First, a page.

With regard to lockout/tagout training and requirements, can general awareness training of affected employees and other workers be satisfied and documented with a biennial article in a safety newsletter addressed to each individual employee?

     No. The standard, at §1910.147(c)(7)(i)(B) requires that each affected employee be instructed in the purpose and the use of the energy control procedure. Furthermore, §1910.147(c)(7)(i)(C) requires that all other employees, whose work operations are or may be in an area where energy control procedures may be utilized, shall be instructed about the procedure and about attempts to restart or energize machines or equipment which are locked out or tagged out. An article in a newsletter does not provide the specificity required to train the affected and other employees on the use of the energy control procedures particular to their work area. Additionally, if there is a change in their job assignment or there is a change in their equipment or processes that present a new hazard or there is a change in the energy control procedures, the affected employees must receive retraining. See 29 CFR §1910.147(c)(7)(iii)(A). A biennial newsletter would be inadequate in providing this retraining.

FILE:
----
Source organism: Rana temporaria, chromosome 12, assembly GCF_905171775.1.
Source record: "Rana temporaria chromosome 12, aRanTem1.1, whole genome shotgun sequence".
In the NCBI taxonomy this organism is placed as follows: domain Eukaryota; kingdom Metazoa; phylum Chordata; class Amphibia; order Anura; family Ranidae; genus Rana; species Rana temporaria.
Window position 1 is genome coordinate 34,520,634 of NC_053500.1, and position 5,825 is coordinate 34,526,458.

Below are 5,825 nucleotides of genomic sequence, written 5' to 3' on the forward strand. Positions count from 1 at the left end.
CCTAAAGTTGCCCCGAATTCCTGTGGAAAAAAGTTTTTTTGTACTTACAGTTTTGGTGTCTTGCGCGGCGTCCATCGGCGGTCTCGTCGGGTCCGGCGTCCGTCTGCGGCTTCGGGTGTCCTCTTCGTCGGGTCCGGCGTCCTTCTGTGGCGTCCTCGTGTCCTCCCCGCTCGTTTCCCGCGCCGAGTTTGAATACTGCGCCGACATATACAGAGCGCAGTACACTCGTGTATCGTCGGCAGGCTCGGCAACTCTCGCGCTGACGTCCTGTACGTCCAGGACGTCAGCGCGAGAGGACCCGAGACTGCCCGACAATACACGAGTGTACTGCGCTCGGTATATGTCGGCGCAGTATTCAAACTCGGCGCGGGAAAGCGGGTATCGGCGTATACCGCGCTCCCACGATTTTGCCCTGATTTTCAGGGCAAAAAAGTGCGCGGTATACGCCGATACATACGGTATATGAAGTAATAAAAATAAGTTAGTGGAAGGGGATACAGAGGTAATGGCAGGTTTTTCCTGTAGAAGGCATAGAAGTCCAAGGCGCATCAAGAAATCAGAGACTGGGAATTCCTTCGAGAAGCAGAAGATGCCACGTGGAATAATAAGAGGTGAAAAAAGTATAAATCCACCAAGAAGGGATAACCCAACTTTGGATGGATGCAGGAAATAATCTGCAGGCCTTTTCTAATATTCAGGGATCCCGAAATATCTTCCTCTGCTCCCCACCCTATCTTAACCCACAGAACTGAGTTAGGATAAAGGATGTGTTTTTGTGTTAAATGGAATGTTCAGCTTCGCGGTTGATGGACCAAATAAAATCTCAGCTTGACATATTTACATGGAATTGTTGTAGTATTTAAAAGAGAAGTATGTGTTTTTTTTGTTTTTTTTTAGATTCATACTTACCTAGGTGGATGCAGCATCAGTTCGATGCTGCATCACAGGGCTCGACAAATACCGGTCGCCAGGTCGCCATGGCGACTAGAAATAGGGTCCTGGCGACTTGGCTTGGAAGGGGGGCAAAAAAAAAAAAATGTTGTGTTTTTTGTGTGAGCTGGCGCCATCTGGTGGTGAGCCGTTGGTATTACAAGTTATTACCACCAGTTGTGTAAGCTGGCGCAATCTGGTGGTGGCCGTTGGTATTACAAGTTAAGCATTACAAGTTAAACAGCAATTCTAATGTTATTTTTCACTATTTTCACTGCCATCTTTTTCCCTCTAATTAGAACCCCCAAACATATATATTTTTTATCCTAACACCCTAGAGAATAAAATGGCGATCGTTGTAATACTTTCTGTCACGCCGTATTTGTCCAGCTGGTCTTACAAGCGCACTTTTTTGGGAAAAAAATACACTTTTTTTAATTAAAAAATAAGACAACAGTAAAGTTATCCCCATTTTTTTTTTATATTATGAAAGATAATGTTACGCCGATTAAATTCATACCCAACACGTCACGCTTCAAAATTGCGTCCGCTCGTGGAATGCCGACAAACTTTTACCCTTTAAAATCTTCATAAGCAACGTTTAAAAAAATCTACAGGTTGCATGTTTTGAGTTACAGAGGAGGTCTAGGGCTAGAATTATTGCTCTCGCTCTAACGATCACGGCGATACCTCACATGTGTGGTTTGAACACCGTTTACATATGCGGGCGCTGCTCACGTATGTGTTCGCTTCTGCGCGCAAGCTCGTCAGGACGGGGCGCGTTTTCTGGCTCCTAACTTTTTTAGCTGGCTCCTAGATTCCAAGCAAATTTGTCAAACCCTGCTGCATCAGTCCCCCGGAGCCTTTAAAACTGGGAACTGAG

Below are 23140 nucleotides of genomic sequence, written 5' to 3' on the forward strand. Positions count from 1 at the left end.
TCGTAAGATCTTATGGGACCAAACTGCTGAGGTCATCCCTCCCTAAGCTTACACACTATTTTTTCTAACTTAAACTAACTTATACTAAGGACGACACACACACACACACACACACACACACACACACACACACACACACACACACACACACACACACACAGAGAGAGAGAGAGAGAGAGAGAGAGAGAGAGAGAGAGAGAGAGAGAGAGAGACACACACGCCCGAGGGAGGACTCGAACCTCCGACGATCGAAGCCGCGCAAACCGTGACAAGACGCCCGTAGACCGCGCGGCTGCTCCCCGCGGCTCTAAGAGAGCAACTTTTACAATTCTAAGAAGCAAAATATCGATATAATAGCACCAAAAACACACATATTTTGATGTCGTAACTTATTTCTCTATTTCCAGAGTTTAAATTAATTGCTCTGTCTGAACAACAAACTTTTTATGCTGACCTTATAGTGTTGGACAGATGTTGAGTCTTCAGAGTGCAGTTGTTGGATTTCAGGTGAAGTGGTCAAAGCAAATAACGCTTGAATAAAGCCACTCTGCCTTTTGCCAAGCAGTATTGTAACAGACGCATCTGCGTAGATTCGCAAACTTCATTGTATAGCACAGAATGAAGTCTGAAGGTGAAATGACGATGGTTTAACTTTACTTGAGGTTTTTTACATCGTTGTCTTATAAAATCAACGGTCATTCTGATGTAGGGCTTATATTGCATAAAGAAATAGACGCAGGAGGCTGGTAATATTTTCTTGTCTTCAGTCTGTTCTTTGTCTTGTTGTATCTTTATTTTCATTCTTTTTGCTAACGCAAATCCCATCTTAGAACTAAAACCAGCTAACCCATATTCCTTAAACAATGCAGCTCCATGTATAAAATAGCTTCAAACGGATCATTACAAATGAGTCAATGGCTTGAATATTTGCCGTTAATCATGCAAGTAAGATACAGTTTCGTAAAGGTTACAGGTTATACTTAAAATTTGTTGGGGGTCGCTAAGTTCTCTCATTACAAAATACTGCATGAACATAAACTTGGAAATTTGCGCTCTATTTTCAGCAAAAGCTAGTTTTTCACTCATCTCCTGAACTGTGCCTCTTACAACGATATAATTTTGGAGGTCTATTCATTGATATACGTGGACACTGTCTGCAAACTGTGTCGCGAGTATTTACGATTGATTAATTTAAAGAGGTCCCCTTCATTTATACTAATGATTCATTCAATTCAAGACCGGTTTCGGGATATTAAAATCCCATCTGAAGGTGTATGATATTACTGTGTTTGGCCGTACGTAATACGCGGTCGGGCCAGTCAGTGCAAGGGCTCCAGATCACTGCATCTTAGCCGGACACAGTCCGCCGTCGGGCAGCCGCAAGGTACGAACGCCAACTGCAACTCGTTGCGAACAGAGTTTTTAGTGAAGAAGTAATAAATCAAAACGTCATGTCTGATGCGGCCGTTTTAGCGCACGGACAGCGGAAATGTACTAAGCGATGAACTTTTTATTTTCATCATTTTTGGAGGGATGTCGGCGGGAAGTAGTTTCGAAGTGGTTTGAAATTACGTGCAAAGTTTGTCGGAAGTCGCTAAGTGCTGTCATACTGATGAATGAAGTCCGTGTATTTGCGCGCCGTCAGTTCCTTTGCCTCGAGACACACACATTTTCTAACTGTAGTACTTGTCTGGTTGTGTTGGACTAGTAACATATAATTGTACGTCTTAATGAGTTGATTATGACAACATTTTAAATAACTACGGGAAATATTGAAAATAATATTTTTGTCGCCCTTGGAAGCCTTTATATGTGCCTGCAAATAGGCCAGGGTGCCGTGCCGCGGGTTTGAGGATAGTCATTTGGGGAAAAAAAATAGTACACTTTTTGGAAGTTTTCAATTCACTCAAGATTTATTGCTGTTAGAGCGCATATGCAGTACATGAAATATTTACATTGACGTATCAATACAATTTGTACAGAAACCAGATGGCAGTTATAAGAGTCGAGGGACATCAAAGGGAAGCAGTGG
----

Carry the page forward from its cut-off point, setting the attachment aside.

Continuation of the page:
Additionally, relying solely on a biennial article in a newsletter for training is problematic in several other ways. First, there is no way to ensure that each affected employee has read and understood the material. Second, this mode of training does not afford employees the opportunity to ask questions when the material is unfamiliar to them or may be ambiguous in certain areas. Industrial operations, and in particular hazardous energy control operations, can involve many complex and potentially hazardous tasks. It is imperative that employees be able to perform such tasks safely. On the other hand, OSHA believes that periodic articles in a newsletter can be used as part of an effective safety and health training program to help satisfy OSHA training requirements, if its content provides employees with appropriate information and knowledge.


OSHA Publication Download - Revised



New 2013 Saf-T-Gard Facility Identification Catalog

With more than 1,100 pages, the new catalog is packed with innovative Facility Safety Identification Solutions.

Solutions that INFORM - like the unique Store-Boards™; solutions that PROTECT - like STOPOUT™ Lockout Devices and GHS solutions; and solutions that MOTIVATE - like the updated line of Digi-Day® Electronic Scoreboards, posters and banners.

With over 76 years of experience and expertise in safety products, Saf-T-Gard International is a resource you can trust for quality products with a personal touch.

Order free copies today for your purchasing, safety, and maintenance departments. U.S. customers only, please.


New Products  

Comply with the new GHS/Hazard Communication requirements with ZING Eco SDS Stations.